Are You a Never-Gonna-Get-There Leader?

Apr 29, 2013

 A version of this article first appeared at

It’s an oft-quoted leadership trope that because of his sin in striking the rock twice, Moses never lived to see his people into the Promised Land. That role fell instead to Joshua – despite Moses having dedicated his life to paving the way, including those 40 years spent in the wilderness.

Business leaders can, sadly, befall the same fate – call it the Never-Gonna-Get-There Leader. The saddest part is that unlike Moses, for these perennially unfulfilled leaders, there’s no real reason why it should be so – except for their own self imposed limitations.

I coach a lot of fine individuals – people in business who are working hard to be the best leader they can be, both for themselves and for those they lead. It’s an almost unalloyed pleasure, marred only by the frustration caused by watching those few who self-destruct every time they near success.

There are a lot of hyphenated leaders. Wanna-be leaders, Always-on leaders, Glory-Grabbing leaders – but there’s no-one so heartbreaking to work with as a Never-Gonna-Get-There leader: someone who rises again and again to the very edge of success, only, as in some twisted version of chutes and ladders, to fall back solely as a result of their own subconscious, success-restricting traits.

Here are the three main categories of Never-Gonna-Get-There leader, and, if you recognize yourself or a colleague amongst them, how to avoid Moses fate:

1. The Epiphany Junkie

The trendy new book absolutely everybody must read. The new ‘social’ tool we gotta dominate. The perfect sales page layout that will send hidden ‘buy’ messages on our web site…

That’s the Epiphany Junkie, dropping the latest in their rapidly accumulating grab bag of realizations / discoveries / imperatives.

Problem is, while they think they’re confirming the fact of their genius, and leading their team to even greater heights of brilliance, the team is in reality simply being distracted from getting on with what’s really important.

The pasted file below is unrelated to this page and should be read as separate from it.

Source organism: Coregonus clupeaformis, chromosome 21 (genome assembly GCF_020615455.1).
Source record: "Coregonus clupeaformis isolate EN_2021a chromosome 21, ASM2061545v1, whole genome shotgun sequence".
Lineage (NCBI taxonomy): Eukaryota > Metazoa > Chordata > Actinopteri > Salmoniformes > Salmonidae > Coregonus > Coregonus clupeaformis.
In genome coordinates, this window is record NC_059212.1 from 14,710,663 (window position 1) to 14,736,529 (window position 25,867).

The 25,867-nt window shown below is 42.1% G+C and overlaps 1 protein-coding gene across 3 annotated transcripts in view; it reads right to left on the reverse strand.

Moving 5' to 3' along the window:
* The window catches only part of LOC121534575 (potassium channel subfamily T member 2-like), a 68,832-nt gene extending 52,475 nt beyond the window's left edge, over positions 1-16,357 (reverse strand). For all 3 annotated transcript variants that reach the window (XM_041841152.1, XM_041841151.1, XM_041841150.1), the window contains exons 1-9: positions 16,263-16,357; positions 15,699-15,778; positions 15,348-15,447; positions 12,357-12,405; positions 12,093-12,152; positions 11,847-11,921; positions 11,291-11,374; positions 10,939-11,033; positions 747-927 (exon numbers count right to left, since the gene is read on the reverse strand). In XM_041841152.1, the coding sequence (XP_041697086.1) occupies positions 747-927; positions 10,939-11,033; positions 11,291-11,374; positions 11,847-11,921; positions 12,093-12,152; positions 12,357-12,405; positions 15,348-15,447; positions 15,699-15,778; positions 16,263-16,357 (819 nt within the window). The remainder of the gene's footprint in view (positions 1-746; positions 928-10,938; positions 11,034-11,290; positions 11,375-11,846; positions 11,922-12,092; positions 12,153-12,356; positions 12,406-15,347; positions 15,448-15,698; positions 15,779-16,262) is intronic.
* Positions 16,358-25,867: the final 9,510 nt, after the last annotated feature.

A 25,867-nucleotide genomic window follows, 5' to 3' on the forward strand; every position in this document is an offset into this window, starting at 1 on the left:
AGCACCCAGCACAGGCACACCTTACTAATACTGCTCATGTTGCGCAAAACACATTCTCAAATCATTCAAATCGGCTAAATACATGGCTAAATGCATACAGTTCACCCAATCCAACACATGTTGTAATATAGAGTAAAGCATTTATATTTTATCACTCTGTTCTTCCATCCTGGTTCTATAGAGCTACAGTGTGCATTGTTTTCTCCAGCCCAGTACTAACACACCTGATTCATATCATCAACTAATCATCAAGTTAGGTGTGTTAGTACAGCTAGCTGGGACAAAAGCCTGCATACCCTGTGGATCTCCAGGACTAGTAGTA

If you think you might be an Epiphany Junkie, write down the last six epiphanies you dropped on your team. I have a two-fold challenge for you: (a) Were you actually able to recall the last six pearls of ‘must-do’ wisdom you laid on your unsuspecting colleagues; and (b) What real, lasting impact did they each have, apart from unnecessarily distracting everyone for a few days?

The answer? When you come back from that conference, or read that book, or stumble on a stunning meme in your tweetstream, keep it to yourself. Just shut the blank up about it for at least two weeks. If it’s truly important, you’ll see ways to integrate it quietly and seamlessly into what your team is doing.

If it isn’t important, you’ll have found something new to fixate on soon enough.

2.The Strategy Yanker

We’re going to grow by 50% over the next two years.” A month later: “Growth can’t be our main objective. We’re going to focus on customer service.” Six weeks later: “Profitability is all. We’re going to deliver a 25% increase on the bottom line.

That’s the Strategy Yanker, pulling their organization from pillar to post in a self-imposed search for the perfect plan for success, straining everyone’s patience, draining everyone’s motivation, and rapidly losing credulity with everyone forced to listen to the next whiplash change of direction.

The fundamental problem with the Strategy Yanker is that they’re usually intelligent people – so all of the proposed (and subsequently ditched) strategies are valid -if only they would choose one and stick with it.

Working with a Strategy Yanker is like getting into a car with a driver who knows ten different routes to the place you want to go – and can’t make their mind up as to which to take. You end up hopping from one route to another, then changing to another, never getting any closer to where you want to go.

The answer? A dose of the bleeding obvious. Pick a medium term strategy and stick to it. If you can’t, get out of leadership before you seriously hurt some people.

3. The Hero to Zero Myopic

Leadership isn’t a solitary occupation – by definition, a leader leads others.

Those ‘others’ are exactly like you and me – varied, competent in some areas, not so hot in others, a mixture of strengths and weaknesses, all of us trying to travel north in a southbound lane.

Some Never-Gonna-Get-There leaders refuse to see people as they really are. Instead, they view everyone as either spectacularly great (‘She’s the best salesperson I’ve ever seen‘) or woefully dreadful (‘I can’t bear having him around me. Get him out of my sight.‘) – often changing their opinion of a person from one extreme to the other literally overnight.

Sound like you? Then you need to take responsibility for the hiring function. You need to put yourself in a position where having a ‘zero’ on the team is clearly, transparently no-one else’s fault but yours. Because chances are, it already is.